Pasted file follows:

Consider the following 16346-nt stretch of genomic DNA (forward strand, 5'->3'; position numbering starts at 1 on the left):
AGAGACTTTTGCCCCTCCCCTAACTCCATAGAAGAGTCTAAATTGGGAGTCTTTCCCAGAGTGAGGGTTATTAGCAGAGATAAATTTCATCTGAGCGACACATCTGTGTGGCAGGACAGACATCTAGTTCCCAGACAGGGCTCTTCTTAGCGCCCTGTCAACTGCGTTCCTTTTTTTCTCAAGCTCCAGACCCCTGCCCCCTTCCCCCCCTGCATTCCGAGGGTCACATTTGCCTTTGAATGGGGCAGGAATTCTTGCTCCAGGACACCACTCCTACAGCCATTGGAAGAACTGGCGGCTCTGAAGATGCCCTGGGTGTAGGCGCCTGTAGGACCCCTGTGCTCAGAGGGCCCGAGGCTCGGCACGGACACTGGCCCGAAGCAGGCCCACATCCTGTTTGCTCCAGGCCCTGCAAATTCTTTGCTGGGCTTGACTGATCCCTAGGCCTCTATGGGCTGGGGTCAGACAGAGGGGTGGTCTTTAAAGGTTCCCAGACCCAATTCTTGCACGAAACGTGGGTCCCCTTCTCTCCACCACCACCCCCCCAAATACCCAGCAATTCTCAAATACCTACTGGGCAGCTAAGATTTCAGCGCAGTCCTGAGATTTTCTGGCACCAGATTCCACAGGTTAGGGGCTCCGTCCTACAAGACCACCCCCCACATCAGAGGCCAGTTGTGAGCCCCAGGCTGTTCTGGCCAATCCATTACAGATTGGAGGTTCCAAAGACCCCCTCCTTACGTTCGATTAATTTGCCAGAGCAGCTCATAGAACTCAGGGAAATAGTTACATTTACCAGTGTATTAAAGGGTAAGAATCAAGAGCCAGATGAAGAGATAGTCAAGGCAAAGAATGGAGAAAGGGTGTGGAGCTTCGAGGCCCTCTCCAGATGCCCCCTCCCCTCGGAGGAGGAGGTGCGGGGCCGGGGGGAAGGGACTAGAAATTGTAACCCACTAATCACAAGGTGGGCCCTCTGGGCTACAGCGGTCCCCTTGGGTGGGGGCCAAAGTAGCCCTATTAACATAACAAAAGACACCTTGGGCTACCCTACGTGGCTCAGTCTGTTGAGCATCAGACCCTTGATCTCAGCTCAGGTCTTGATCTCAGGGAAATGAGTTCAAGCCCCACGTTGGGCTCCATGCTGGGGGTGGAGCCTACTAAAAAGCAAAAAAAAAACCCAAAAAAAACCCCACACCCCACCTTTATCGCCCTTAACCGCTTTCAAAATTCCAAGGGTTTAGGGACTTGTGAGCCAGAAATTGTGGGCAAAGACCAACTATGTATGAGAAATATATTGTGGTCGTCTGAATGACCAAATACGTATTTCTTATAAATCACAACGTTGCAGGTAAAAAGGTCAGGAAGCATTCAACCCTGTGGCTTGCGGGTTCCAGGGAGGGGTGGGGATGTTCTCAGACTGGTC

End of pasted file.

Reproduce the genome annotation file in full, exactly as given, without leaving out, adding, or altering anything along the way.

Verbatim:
Consider the following 16346-nt stretch of genomic DNA (forward strand, 5'->3'; position numbering starts at 1 on the left):
AGAGACTTTTGCCCCTCCCCTAACTCCATAGAAGAGTCTAAATTGGGAGTCTTTCCCAGAGTGAGGGTTATTAGCAGAGATAAATTTCATCTGAGCGACACATCTGTGTGGCAGGACAGACATCTAGTTCCCAGACAGGGCTCTTCTTAGCGCCCTGTCAACTGCGTTCCTTTTTTTCTCAAGCTCCAGACCCCTGCCCCCTTCCCCCCCTGCATTCCGAGGGTCACATTTGCCTTTGAATGGGGCAGGAATTCTTGCTCCAGGACACCACTCCTACAGCCATTGGAAGAACTGGCGGCTCTGAAGATGCCCTGGGTGTAGGCGCCTGTAGGACCCCTGTGCTCAGAGGGCCCGAGGCTCGGCACGGACACTGGCCCGAAGCAGGCCCACATCCTGTTTGCTCCAGGCCCTGCAAATTCTTTGCTGGGCTTGACTGATCCCTAGGCCTCTATGGGCTGGGGTCAGACAGAGGGGTGGTCTTTAAAGGTTCCCAGACCCAATTCTTGCACGAAACGTGGGTCCCCTTCTCTCCACCACCACCCCCCCAAATACCCAGCAATTCTCAAATACCTACTGGGCAGCTAAGATTTCAGCGCAGTCCTGAGATTTTCTGGCACCAGATTCCACAGGTTAGGGGCTCCGTCCTACAAGACCACCCCCCACATCAGAGGCCAGTTGTGAGCCCCAGGCTGTTCTGGCCAATCCATTACAGATTGGAGGTTCCAAAGACCCCCTCCTTACGTTCGATTAATTTGCCAGAGCAGCTCATAGAACTCAGGGAAATAGTTACATTTACCAGTGTATTAAAGGGTAAGAATCAAGAGCCAGATGAAGAGATAGTCAAGGCAAAGAATGGAGAAAGGGTGTGGAGCTTCGAGGCCCTCTCCAGATGCCCCCTCCCCTCGGAGGAGGAGGTGCGGGGCCGGGGGGAAGGGACTAGAAATTGTAACCCACTAATCACAAGGTGGGCCCTCTGGGCTACAGCGGTCCCCTTGGGTGGGGGCCAAAGTAGCCCTATTAACATAACAAAAGACACCTTGGGCTACCCTACGTGGCTCAGTCTGTTGAGCATCAGACCCTTGATCTCAGCTCAGGTCTTGATCTCAGGGAAATGAGTTCAAGCCCCACGTTGGGCTCCATGCTGGGGGTGGAGCCTACTAAAAAGCAAAAAAAAAACCCAAAAAAAACCCCACACCCCACCTTTATCGCCCTTAACCGCTTTCAAAATTCCAAGGGTTTAGGGACTTGTGAGCCAGAAATTGTGGGCAAAGACCAACTATGTATGAGAAATATATTGTGGTCGTCTGAATGACCAAATACGTATTTCTTATAAATCACAACGTTGCAGGTAAAAAGGTCAGGAAGCATTCAACCCTGTGGCTTGCGGGTTCCAGGGAGGGGTGGGGATGTTCTCAGACTGGTC